20th September 2012
One potential new energy source that is receiving an increasing amount of attention is the radioactive element thorium. To date there has been little to challenge the dominance of uranium as the primary nuclear fuel. However, following the disaster at the Fukushima Daiichi nuclear plant last year public faith in nuclear power has been dealt a serious blow.
It may be a surprise then to see a newfound enthusiasm surrounding the sector. Supporters claim that, compared to the uranium-plutonium fuel cycle, a thorium reactor would produce significantly less harmful by-products. Indeed in a comprehensive report from 2010, the UK National Nuclear Laboratory (NNL) explains:
"The thorium fuel cycle is claimed to be advantageous in several respects, one of which is that it generates very low quantities of transuranic materials, including plutonium. This decreases the long term radiotoxicity burden after fission products have decayed. In particular, only very small quantities of plutonium are produced, which is often cited as a benefit in terms of increased proliferation resistance."
This suggestion, combined with traditional environmental arguments in favour of nuclear power versus coal or oil, has prompted a number of supportive articles on energy blogs. For example on the QFinance blog Anthony Harrington claims that thorium offers a solution not only to securing future energy supplies but also to the Iran nuclear issue as "thorium reactors are extremely bad at breeding weapons grade uranium".
His enthusiasm is understandable. If it can deliver environmentally safe, reliable energy then a bridge can be formed between the pro- and anti-nuclear lobbies. Unfortunately for cheerleaders of thorium questions over its environmental impact and its economic benefits remain very much open.
As Edward Guinness, energy expert at Guinness Asset Management, comments:
"For nuclear power plants with an unproven technology the level of investment required to get it to market is likely to run into the billions. That's best done by governments and large businesses. If the benefits are as described and if the costs are not prohibitive then you're probably talking about it having an impact in 20-25 years' time."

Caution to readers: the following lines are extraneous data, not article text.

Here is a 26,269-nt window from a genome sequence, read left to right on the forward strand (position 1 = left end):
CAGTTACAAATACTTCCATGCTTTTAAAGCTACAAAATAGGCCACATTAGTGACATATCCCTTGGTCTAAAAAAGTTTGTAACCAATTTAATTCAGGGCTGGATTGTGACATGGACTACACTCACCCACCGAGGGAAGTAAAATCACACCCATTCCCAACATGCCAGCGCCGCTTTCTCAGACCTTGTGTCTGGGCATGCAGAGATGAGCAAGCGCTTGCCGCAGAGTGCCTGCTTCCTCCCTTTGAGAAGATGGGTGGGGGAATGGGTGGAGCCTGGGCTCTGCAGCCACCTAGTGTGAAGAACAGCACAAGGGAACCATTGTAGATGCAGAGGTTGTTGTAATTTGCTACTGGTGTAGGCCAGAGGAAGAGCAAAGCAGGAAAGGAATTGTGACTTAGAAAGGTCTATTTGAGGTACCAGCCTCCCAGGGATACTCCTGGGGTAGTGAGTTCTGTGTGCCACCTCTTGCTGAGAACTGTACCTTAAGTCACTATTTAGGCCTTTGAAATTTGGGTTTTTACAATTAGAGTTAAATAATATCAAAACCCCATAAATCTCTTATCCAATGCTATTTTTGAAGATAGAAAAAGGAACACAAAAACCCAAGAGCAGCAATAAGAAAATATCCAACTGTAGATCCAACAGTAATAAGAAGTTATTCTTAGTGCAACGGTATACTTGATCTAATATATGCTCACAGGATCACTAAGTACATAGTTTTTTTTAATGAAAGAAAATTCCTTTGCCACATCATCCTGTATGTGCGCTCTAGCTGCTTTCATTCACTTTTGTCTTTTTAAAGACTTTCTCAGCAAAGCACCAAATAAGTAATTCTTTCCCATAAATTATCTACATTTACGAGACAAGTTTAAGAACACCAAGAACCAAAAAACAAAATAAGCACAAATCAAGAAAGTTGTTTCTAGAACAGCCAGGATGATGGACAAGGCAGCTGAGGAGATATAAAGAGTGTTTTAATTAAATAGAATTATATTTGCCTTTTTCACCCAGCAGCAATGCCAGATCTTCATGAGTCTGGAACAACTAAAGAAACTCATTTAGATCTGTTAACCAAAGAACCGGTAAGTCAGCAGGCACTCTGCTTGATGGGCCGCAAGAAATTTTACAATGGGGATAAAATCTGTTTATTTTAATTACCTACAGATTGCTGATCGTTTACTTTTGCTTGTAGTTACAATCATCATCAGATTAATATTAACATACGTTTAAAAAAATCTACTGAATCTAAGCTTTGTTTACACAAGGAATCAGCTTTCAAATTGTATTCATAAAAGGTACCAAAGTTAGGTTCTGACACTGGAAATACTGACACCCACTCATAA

In order for the material to be used in the foreseeable future (defined by the NNL as the next 20 years) existing reactors will have to be repurposed to take the fuel. This could mean that it is used "to augment the useful energy output produced per tonne of uranium ore" rather than as a primary source. Yet under the augmentation scenario the by-product of the reaction, U-233, may only offer a modest reduction in radiotoxicity risk.
Furthermore although the NNL concedes that a full thorium cycle could provide a "substantial reduction" in toxicity levels, building new types of reactor that can use the fuel to its full potential could take up to 40 years.
None of this rules thorium out as a potentially major player in future energy markets. What it highlights is the importance of focusing on proven technologies that can deliver benefits now while these new concepts are under development.
Noah Smith, an assistant professor of finance at Stony Brook University, suggests policymakers look to natural gas as a "bridge" fuel while alternatives are developed or become more cost effective:
"US carbon emissions are decreasing rapidly. We're down over 10% from our emissions peak in 2007. Furthermore, the drop isn't just a function of the Great Recession. Since 2010 our economy has been growing, but emissions have kept on falling. The reason? Natural gas. With the advent of "fracking" technology, the price of gas has plummeted far below that of coal, and as a result, essentially no new coal plants are being built."
As Smith's example demonstrates, ultimately cost is the primary driver of shifts in energy markets. He believes that the future of cheap renewable energy may be solar power, which is undergoing a precipitous fall in the cost of production. In that he finds support from Tim Guinness, founder of Guinness Asset Management, who writes on his Mindful Money blog:
"Anyone who suggests that solar is dead is completely missing the point. In volume terms solar's growth is still strong. The price of modules has come down by 75% but that has been matched by an even higher fall in polysilicon (the main raw material) prices and dramatic improvements in processing costs that mean modules can still be produced profitably. The price of best-in-class solar is competitive in a huge range of countries today without subsidies and the market is only now beginning to realise this. It is still high priced in the US as installers learn how to make installations as efficiently as they do in Germany, but we expect that there will be an explosion in demand that will accelerate the learning curve in the US and drive the costs down dramatically."
Further down the line the mainstream use of what are today considered alternative energy sources could just as easily include thorium. Investors should be alert to these possibilities but given the time scale involved it may be prudent to remain cautious of jumping the gun.
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